Evidence of Roman beer production found

  • Evidence of Roman beer production found



    Archaeologists have identified evidence of 2,000-year-old beer production at a site of a road improvement scheme.

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    The remains of a Roman malting oven and charred spelt grains were found during digging in Bedfordshire, as part of the proposed work on the A428 between the Black Cat roundabout and Caxton Gibbet.

    Experts have analysed the grains and said they suggested people who lived there were involved in making beer.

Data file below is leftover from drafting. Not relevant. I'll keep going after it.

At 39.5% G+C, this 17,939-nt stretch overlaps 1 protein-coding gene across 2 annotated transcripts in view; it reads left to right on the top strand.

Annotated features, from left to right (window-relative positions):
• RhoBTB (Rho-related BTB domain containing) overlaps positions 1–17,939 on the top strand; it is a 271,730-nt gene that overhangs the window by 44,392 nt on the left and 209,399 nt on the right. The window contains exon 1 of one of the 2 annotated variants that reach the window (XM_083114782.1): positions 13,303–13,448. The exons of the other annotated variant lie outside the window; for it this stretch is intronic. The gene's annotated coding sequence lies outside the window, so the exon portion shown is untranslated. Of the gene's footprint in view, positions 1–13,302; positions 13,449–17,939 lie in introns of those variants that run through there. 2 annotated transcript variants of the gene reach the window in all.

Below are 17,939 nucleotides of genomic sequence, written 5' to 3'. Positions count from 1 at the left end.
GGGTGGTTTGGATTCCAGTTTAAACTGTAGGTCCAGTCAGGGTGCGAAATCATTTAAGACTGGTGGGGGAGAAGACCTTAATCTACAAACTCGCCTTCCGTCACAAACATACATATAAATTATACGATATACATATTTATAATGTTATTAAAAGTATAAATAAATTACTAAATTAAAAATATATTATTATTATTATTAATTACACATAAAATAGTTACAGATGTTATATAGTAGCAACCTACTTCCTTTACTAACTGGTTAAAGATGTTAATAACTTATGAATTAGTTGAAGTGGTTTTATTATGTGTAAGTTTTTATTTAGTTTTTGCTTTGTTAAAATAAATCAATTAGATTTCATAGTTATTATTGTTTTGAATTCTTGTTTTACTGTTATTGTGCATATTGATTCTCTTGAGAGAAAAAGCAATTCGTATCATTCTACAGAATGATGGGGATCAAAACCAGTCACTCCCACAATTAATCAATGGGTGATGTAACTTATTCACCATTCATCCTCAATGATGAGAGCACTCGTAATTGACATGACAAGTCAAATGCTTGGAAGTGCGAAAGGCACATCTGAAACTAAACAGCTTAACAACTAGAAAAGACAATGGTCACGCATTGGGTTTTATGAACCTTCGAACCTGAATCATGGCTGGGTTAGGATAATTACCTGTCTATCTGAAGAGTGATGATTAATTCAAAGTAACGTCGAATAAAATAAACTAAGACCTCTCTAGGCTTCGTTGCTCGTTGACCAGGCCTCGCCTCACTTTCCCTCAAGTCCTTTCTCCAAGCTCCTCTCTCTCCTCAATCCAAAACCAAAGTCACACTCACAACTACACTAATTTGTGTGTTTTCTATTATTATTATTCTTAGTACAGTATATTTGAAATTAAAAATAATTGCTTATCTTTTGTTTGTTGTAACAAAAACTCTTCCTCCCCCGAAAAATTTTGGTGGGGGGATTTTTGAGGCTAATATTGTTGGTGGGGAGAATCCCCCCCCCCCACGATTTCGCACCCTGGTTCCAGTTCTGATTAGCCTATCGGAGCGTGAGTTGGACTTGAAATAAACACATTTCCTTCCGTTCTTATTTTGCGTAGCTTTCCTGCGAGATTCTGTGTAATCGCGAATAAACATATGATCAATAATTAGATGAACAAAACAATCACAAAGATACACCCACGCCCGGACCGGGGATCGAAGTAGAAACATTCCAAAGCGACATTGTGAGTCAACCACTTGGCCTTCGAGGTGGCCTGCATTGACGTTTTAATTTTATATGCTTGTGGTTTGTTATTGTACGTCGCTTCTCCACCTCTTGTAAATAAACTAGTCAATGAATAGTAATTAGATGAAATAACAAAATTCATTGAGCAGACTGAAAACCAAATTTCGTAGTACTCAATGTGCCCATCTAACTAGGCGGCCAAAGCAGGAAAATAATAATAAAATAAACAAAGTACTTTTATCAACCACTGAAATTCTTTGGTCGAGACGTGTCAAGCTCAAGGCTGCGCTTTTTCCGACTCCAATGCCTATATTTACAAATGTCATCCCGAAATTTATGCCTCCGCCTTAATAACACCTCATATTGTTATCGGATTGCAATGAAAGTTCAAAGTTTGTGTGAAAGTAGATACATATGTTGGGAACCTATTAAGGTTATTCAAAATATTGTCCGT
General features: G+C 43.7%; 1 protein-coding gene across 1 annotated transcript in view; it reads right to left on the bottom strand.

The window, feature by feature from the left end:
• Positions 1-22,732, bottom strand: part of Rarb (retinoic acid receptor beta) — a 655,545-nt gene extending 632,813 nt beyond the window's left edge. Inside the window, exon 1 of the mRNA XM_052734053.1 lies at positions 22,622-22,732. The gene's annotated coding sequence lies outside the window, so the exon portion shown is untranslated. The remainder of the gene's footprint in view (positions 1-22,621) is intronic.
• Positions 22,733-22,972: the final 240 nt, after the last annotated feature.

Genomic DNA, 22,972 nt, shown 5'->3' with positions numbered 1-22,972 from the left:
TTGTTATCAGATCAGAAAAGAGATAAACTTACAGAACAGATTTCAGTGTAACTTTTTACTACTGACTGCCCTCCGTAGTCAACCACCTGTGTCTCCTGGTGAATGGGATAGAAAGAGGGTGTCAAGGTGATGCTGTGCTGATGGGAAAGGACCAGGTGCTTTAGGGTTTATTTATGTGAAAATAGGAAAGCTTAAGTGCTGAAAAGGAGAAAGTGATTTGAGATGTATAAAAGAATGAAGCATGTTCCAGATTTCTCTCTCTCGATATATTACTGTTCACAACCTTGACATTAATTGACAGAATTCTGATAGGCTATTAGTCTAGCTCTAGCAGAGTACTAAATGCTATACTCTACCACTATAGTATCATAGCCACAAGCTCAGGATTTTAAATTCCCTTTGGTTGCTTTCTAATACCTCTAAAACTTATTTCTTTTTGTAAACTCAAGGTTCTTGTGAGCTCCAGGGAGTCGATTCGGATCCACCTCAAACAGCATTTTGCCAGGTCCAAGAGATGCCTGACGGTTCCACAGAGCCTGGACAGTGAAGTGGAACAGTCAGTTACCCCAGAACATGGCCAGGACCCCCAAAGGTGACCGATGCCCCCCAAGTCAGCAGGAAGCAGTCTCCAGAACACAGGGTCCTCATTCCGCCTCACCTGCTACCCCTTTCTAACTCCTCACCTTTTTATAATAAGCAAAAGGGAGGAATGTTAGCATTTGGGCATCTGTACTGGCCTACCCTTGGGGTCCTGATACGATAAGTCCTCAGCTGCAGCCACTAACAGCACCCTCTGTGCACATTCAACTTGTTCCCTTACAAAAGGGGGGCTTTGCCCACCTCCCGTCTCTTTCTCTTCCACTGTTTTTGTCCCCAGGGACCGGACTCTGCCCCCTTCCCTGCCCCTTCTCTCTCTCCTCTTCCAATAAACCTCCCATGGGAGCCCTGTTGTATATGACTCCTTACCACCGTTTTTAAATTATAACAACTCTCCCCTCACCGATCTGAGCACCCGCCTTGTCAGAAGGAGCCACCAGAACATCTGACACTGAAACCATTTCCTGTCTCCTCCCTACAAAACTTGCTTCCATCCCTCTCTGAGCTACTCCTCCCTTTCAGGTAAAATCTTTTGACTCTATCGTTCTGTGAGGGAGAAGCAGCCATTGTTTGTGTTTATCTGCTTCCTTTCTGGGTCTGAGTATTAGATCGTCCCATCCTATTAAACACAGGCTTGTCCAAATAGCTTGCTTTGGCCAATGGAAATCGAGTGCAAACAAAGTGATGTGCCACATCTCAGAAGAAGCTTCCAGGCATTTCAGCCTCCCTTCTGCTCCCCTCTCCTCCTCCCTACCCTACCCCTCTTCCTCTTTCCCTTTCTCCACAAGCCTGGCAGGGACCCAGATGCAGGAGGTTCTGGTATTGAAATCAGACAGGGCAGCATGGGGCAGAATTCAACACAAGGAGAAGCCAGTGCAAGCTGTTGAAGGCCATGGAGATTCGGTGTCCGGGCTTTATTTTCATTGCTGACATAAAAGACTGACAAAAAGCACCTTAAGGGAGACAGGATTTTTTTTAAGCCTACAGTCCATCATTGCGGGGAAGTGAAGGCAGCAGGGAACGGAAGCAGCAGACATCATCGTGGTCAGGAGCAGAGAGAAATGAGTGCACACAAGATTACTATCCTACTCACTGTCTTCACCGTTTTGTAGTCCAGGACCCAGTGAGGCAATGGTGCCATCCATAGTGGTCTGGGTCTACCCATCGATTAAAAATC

The site, known as Field 44, was excavated from July to February.

    During the dig, the team from the Museum of London Archaeology (Mola) and the Cambridge Archaeological Unit discovered the remains of a farmstead that they believed was in use from the Middle Iron Age to the late Roman period.

    The Iron Age in Britain ran from about 800BC until the period of Roman rule, which ran from AD43 until about AD410.

    They said archaeobotanists, who specialise in the study of past human-plant interactions, had since identified that the charred spelt grains were left to germinate before being dried in a kiln.

    "As large quantities of grains are only allowed to germinate when the aim is to produce malt - the first step in the brewing process - this strongly suggests the people living at the settlement were involved in beer production," a Mola spokesperson said.